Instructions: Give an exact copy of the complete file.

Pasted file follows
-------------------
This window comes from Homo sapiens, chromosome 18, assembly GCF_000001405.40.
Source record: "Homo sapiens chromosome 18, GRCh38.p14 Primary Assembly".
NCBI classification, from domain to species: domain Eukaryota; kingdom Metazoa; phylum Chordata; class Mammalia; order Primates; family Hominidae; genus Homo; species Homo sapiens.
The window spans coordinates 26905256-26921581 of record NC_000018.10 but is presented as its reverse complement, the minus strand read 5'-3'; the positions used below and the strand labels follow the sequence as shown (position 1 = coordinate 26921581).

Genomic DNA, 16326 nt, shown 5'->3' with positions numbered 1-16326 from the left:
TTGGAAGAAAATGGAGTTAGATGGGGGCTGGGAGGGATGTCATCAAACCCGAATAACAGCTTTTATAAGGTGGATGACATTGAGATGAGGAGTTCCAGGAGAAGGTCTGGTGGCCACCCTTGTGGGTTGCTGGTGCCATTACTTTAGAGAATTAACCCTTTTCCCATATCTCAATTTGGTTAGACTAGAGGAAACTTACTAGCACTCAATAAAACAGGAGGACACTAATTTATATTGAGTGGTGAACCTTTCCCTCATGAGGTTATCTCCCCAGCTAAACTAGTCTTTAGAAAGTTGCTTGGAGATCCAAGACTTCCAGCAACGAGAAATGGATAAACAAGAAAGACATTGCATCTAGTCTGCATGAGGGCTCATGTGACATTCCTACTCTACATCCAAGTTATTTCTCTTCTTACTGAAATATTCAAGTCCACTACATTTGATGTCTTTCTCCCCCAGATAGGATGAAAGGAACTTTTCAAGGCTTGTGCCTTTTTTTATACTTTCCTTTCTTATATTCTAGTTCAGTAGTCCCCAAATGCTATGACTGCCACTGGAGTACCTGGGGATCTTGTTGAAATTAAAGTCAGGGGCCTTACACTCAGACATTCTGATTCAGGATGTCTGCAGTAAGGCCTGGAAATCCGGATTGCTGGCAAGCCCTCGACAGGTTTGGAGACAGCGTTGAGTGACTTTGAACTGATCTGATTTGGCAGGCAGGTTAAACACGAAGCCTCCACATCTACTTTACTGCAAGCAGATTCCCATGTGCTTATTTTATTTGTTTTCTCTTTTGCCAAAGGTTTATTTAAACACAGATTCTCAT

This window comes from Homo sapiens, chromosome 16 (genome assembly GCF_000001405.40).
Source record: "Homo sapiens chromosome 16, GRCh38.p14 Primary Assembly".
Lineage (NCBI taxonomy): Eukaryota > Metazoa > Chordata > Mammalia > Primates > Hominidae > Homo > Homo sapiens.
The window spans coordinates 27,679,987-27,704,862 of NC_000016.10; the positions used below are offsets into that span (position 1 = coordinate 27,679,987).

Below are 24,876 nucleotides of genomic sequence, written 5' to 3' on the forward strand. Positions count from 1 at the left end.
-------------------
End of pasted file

This window comes from Homo sapiens, chromosome 18, assembly GCF_000001405.40.
Source record: "Homo sapiens chromosome 18, GRCh38.p14 Primary Assembly".
NCBI classification, from domain to species: domain Eukaryota; kingdom Metazoa; phylum Chordata; class Mammalia; order Primates; family Hominidae; genus Homo; species Homo sapiens.
The window spans coordinates 26905256-26921581 of record NC_000018.10 but is presented as its reverse complement, the minus strand read 5'-3'; the positions used below and the strand labels follow the sequence as shown (position 1 = coordinate 26921581).

Genomic DNA, 16326 nt, shown 5'->3' with positions numbered 1-16326 from the left:
TTGGAAGAAAATGGAGTTAGATGGGGGCTGGGAGGGATGTCATCAAACCCGAATAACAGCTTTTATAAGGTGGATGACATTGAGATGAGGAGTTCCAGGAGAAGGTCTGGTGGCCACCCTTGTGGGTTGCTGGTGCCATTACTTTAGAGAATTAACCCTTTTCCCATATCTCAATTTGGTTAGACTAGAGGAAACTTACTAGCACTCAATAAAACAGGAGGACACTAATTTATATTGAGTGGTGAACCTTTCCCTCATGAGGTTATCTCCCCAGCTAAACTAGTCTTTAGAAAGTTGCTTGGAGATCCAAGACTTCCAGCAACGAGAAATGGATAAACAAGAAAGACATTGCATCTAGTCTGCATGAGGGCTCATGTGACATTCCTACTCTACATCCAAGTTATTTCTCTTCTTACTGAAATATTCAAGTCCACTACATTTGATGTCTTTCTCCCCCAGATAGGATGAAAGGAACTTTTCAAGGCTTGTGCCTTTTTTTATACTTTCCTTTCTTATATTCTAGTTCAGTAGTCCCCAAATGCTATGACTGCCACTGGAGTACCTGGGGATCTTGTTGAAATTAAAGTCAGGGGCCTTACACTCAGACATTCTGATTCAGGATGTCTGCAGTAAGGCCTGGAAATCCGGATTGCTGGCAAGCCCTCGACAGGTTTGGAGACAGCGTTGAGTGACTTTGAACTGATCTGATTTGGCAGGCAGGTTAAACACGAAGCCTCCACATCTACTTTACTGCAAGCAGATTCCCATGTGCTTATTTTATTTGTTTTCTCTTTTGCCAAAGGTTTATTTAAACACAGATTCTCAT

This window comes from Homo sapiens, chromosome 16 (genome assembly GCF_000001405.40).
Source record: "Homo sapiens chromosome 16, GRCh38.p14 Primary Assembly".
Lineage (NCBI taxonomy): Eukaryota > Metazoa > Chordata > Mammalia > Primates > Hominidae > Homo > Homo sapiens.
The window spans coordinates 27,679,987-27,704,862 of NC_000016.10; the positions used below are offsets into that span (position 1 = coordinate 27,679,987).

Below are 24,876 nucleotides of genomic sequence, written 5' to 3' on the forward strand. Positions count from 1 at the left end.